The next 144 months in the life of Mitchel A. Fuchs will be spent in prison after the 41-year-old officer was convicted and sentenced for a mortgage fraud scheme that may have cost lenders hundreds of thousands of dollars.
In December 2007, Fuchs was indicted on thirteen counts of wire fraud and one count of mail fraud. Folllowing a seven-day trial, an Illinois jury found him guilty on all fourteen counts in November 2008. Also charged in the indictment were 59-year-old Frank G. Anast and 26-year-old Jessica L. Gibson. The trio allegedly defrauded commercial lenders by causing unqualified loan applicants to receive commercial loans.
According to the indictment, Fuchs worked as a loan officer at two mortgage brokerage companies in Rockford, Illinois: Mortgage Solutions, from 2002 through August of 2004, and Leader Mortgage, August 2004 through October 2005. Both Mortgage Solutions and Leader Mortgage earned fees by assisting customers in obtaining mortgage-backed loans from commercial lenders.
From February 2004 through August 2004, Gibson worked for Fuchs as a loan processor at Mortgage Solutions, while Anast was self-employed doing computer work. At Mortgage Solutions, Fuchs defrauded several commercial lenders by deceiving them into funding loans for unqualified loan applicants.
Fuchs altered credit reports, pay stubs and W-2’s for various clients with the help of Gibson, in addition to paying Anast to create fictitious pay stubs and W-2s for other loan customers.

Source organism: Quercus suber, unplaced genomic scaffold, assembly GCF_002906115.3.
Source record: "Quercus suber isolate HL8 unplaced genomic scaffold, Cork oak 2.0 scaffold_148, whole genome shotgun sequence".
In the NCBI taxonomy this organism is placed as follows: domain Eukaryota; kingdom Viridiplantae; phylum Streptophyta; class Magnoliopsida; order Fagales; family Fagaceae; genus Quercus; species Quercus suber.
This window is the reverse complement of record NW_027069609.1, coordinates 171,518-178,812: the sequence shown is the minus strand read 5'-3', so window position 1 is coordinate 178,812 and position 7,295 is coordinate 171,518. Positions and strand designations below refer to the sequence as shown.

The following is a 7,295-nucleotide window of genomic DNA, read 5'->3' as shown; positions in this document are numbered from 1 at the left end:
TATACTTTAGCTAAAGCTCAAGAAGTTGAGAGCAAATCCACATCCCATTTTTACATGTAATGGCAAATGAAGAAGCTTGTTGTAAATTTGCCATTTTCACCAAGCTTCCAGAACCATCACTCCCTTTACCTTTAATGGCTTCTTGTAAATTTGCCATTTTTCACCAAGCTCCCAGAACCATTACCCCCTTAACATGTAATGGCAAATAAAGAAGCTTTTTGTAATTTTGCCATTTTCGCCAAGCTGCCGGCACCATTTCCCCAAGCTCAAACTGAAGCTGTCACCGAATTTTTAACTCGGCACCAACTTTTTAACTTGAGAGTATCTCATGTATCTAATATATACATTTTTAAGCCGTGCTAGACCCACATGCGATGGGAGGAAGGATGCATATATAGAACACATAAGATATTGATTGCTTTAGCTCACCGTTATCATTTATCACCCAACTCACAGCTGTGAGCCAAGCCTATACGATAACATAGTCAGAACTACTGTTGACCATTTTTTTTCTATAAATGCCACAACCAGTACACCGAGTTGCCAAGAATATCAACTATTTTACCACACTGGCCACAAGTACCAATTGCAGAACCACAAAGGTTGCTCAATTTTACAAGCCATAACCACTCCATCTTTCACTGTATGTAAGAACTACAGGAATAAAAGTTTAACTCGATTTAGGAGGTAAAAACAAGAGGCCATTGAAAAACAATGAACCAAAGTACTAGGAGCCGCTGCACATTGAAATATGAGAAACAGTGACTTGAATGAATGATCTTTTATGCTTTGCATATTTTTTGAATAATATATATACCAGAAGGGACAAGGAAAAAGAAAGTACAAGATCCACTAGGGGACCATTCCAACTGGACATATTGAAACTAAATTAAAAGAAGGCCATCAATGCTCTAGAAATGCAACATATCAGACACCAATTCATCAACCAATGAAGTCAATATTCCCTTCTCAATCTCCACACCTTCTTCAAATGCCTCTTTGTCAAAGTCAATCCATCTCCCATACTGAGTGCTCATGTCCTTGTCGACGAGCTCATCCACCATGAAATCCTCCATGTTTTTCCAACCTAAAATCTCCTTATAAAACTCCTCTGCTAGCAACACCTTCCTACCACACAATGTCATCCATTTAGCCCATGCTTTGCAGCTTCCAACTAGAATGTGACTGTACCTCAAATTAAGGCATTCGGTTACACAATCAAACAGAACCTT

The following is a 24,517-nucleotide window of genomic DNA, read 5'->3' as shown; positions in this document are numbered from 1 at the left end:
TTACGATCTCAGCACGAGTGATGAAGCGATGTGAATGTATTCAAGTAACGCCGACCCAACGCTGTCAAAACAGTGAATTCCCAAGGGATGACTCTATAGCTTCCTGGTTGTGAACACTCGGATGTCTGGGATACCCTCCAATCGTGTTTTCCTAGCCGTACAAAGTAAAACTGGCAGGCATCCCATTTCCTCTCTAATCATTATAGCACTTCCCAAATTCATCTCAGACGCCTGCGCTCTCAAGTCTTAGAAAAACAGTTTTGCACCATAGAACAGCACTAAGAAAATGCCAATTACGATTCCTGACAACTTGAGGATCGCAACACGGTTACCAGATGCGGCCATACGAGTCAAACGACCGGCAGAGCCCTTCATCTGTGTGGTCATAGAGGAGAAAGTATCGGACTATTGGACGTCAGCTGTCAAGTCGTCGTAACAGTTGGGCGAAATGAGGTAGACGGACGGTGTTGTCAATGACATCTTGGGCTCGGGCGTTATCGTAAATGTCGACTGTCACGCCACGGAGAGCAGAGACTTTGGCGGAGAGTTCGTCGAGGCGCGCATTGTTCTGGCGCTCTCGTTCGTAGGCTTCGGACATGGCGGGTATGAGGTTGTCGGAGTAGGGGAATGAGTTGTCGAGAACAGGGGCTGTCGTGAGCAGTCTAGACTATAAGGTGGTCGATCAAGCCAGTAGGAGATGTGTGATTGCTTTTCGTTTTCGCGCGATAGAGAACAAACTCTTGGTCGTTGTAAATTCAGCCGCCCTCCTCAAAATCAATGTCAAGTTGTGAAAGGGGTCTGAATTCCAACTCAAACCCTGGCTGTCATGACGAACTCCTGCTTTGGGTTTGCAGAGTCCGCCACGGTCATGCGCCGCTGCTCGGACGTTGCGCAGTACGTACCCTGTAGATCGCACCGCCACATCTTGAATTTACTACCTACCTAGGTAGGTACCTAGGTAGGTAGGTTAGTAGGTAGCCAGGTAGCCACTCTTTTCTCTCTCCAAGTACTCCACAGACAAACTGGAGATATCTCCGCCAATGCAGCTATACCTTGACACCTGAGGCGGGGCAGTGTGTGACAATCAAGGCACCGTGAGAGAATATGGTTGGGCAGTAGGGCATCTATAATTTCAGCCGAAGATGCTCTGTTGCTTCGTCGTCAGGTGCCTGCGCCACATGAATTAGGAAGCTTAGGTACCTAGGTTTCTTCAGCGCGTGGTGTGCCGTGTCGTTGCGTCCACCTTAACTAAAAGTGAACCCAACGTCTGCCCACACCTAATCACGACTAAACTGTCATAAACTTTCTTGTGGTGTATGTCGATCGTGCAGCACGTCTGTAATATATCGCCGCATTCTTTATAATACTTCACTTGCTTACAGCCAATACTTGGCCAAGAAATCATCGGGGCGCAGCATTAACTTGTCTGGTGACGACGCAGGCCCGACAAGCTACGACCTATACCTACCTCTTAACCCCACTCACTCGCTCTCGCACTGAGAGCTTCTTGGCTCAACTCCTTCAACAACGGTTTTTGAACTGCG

He created fictitious cashier’s checks and official bank checks to falsely suggest that his loan customers had invested their own funds in the properties they were purchasing.
Fuchs and Gibson created fraudulent investment statements in order to show that loan customers had sufficient funds available to close on the loans they were seeking.
According to the indictment, Fuchs continued to commit fraud after he left Mortgage Solutions and went to work at Leader Mortgage. Fuchs received commissions on the loans he arranged for unqualified applicants, placing various commercial lenders at risk of losing hundreds of thousands of dollars.
In February 2008, Anast pled guilty to one count of wire fraud and was sentenced in November to five years of probation - including ten months of which are to be served on home confinement - and ordered to pay $87,000 in restitution.
Gibson pled guilty to one count of wire fraud in May 2008 and was sentenced in November to four years of probation - two months of which are under home confinement - and ordered her to pay $29,510.24 in restitution.
Last week, U.S. District Judge Frederick J. Kapala sentenced Fuchs, who also sometimes goes by “Mike Fox,” to 12 years of imprisonment Judge Kapala also sentenced Fuchs to pay $183,890 in restitution and a special assessment of $1400.